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Myla

Age: 28

Occupation:Scientist

Number of Cruises: 5

Cruise Line: Princess

Ship: Coral Princess

Sailing Date: 2010-06-21

Itinerary: Alaska

I'm 28, and took this Alaskan cruise with my parents, who are in their mid to late 60's. Most reviews state that the Alaskan cruise is more suited for Seniors. I found that to be true, but I also saw a lot of children and larger families on this cruise. This was my 5th cruise, my previous 4 being in the Caribbean and Mexico. This was also my first Princess cruise. While Princess is great in most respects, there were a few moments that made my vacation less than perfect.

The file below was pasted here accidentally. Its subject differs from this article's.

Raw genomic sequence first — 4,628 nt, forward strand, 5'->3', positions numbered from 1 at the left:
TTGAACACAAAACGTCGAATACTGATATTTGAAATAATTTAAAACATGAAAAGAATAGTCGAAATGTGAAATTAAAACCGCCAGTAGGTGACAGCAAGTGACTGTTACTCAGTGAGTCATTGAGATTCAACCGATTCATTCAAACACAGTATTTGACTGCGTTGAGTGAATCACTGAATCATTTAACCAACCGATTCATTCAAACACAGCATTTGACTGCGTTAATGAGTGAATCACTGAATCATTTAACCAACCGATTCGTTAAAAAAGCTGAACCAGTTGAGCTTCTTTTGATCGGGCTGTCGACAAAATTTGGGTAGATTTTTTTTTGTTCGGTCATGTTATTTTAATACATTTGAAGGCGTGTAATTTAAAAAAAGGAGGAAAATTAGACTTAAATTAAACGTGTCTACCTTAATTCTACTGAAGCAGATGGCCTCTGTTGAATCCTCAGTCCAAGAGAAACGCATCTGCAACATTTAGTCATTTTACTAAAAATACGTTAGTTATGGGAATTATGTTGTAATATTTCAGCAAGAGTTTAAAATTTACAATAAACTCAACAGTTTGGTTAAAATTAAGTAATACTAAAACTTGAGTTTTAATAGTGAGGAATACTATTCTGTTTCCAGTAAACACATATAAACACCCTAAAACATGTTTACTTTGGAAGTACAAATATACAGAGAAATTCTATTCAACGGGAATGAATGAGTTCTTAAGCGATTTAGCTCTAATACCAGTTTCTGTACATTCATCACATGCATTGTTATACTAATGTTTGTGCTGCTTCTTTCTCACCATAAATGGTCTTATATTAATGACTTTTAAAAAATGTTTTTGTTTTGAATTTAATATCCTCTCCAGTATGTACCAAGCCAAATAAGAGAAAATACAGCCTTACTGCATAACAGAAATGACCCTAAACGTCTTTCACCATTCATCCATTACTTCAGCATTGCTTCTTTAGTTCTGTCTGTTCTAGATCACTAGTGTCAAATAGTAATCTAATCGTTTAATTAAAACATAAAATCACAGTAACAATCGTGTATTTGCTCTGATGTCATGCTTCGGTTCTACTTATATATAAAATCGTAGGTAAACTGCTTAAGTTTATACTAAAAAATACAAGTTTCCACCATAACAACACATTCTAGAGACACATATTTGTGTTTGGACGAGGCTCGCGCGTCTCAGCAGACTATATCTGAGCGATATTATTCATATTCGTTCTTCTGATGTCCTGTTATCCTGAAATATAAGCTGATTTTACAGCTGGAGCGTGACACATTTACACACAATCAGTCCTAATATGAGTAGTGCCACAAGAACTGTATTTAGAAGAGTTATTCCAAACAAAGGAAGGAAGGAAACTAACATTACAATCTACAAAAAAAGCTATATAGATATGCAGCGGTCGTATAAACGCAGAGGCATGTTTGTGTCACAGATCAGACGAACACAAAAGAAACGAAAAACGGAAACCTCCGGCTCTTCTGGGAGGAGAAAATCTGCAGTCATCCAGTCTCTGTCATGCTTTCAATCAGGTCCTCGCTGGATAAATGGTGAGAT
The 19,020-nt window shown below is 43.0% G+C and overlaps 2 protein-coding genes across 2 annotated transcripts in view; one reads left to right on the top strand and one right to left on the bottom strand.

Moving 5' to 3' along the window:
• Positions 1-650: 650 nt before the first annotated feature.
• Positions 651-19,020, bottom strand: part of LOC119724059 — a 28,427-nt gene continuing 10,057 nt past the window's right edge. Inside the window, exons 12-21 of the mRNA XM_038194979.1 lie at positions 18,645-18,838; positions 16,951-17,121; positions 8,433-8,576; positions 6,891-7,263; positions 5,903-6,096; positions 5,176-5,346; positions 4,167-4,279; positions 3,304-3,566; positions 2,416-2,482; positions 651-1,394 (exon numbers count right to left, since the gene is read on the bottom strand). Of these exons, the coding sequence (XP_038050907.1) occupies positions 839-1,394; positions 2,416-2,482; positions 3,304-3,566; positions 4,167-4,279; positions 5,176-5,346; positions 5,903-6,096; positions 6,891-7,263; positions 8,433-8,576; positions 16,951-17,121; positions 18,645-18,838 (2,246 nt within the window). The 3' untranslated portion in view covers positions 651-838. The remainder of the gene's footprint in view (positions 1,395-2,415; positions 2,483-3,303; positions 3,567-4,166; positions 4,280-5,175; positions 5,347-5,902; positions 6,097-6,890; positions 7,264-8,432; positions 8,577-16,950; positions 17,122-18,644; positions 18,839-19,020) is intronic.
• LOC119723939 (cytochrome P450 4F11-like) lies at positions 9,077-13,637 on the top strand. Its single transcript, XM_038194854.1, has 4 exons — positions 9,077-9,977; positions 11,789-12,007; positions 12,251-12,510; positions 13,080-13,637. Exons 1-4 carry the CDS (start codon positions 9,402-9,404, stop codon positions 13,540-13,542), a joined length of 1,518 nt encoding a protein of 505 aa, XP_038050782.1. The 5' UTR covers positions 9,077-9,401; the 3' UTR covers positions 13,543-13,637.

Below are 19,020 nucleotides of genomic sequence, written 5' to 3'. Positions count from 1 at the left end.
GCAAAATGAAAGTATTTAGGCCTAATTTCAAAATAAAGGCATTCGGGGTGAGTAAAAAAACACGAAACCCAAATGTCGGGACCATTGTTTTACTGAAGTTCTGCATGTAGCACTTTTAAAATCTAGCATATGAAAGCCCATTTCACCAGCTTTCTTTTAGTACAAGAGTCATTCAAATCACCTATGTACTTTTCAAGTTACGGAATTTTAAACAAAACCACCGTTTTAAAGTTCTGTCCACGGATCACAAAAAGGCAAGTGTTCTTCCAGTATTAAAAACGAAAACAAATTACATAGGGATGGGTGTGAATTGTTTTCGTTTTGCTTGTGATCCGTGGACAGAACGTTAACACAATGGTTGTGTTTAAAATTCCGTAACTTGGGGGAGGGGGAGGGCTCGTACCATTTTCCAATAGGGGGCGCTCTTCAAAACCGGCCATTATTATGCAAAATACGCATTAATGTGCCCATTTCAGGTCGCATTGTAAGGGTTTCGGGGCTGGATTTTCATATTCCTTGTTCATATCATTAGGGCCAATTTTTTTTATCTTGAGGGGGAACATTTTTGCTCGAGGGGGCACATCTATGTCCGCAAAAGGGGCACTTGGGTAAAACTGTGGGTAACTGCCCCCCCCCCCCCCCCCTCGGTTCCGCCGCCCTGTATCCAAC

I'm a trained chef, so the gourmet aspect of a cruise is very important to me. By far, Royal Caribbean has had the most impressive culinary quality out of all the cruise lines I have been on. As far as the Dining Room goes, Princess seems to be more about plate presentation than about the actual food quality. For example, my sea bass with risotto arrived stacked beautifully on the plate, with perfect lines of sauce artfully drawn across the plate, but the fish was overcooked and dry, and the risotto was undercooked and hard. The service in the dining room is also very good, but the wait staff appeared to be exhausted. Not surprising, since we would often see the same servers in the Horizon buffet at 6am, and then at dinner at 6pm.